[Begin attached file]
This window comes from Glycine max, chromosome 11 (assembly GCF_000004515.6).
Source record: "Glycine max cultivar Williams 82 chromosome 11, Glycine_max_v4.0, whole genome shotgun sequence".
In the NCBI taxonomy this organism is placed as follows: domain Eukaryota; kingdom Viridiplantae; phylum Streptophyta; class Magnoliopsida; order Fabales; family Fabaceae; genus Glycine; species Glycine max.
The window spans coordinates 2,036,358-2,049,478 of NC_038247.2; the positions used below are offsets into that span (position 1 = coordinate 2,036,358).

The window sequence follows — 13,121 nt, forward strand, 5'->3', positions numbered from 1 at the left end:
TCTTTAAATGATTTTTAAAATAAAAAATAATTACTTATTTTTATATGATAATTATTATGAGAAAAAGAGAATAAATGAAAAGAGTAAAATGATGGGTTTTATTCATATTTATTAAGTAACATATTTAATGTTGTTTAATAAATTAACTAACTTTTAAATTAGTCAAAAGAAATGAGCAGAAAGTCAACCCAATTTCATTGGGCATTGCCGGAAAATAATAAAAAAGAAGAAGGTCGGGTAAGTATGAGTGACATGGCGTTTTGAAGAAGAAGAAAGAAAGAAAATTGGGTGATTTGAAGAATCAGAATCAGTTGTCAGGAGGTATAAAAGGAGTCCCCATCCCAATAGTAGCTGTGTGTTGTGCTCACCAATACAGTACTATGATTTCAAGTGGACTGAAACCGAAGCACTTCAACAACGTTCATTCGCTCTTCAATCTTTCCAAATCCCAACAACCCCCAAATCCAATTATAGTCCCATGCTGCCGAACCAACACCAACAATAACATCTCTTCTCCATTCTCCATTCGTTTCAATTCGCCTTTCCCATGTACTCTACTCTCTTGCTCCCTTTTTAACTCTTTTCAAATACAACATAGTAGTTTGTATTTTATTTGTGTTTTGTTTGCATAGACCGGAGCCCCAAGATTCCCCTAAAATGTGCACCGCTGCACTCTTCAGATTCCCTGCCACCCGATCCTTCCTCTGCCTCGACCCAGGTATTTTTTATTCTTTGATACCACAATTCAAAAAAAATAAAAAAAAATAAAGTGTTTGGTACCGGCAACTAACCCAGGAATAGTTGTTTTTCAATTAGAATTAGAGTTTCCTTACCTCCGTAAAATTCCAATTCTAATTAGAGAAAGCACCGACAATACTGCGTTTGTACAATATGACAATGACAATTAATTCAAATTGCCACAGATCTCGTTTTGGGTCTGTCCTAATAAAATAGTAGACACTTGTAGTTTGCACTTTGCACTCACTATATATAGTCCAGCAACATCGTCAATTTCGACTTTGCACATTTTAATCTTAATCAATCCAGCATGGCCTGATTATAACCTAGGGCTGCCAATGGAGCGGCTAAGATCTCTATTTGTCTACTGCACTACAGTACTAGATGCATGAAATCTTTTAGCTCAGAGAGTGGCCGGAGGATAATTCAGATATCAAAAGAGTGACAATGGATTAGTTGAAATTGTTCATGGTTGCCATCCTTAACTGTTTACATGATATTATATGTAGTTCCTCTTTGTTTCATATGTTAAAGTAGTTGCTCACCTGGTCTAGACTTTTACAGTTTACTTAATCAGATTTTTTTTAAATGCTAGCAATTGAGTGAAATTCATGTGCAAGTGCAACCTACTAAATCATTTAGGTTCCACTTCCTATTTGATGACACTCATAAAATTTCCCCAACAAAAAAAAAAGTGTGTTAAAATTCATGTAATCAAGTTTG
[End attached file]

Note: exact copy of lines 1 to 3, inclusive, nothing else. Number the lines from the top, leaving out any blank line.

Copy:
This window comes from Glycine max, chromosome 11 (assembly GCF_000004515.6).
Source record: "Glycine max cultivar Williams 82 chromosome 11, Glycine_max_v4.0, whole genome shotgun sequence".
In the NCBI taxonomy this organism is placed as follows: domain Eukaryota; kingdom Viridiplantae; phylum Streptophyta; class Magnoliopsida; order Fabales; family Fabaceae; genus Glycine; species Glycine max.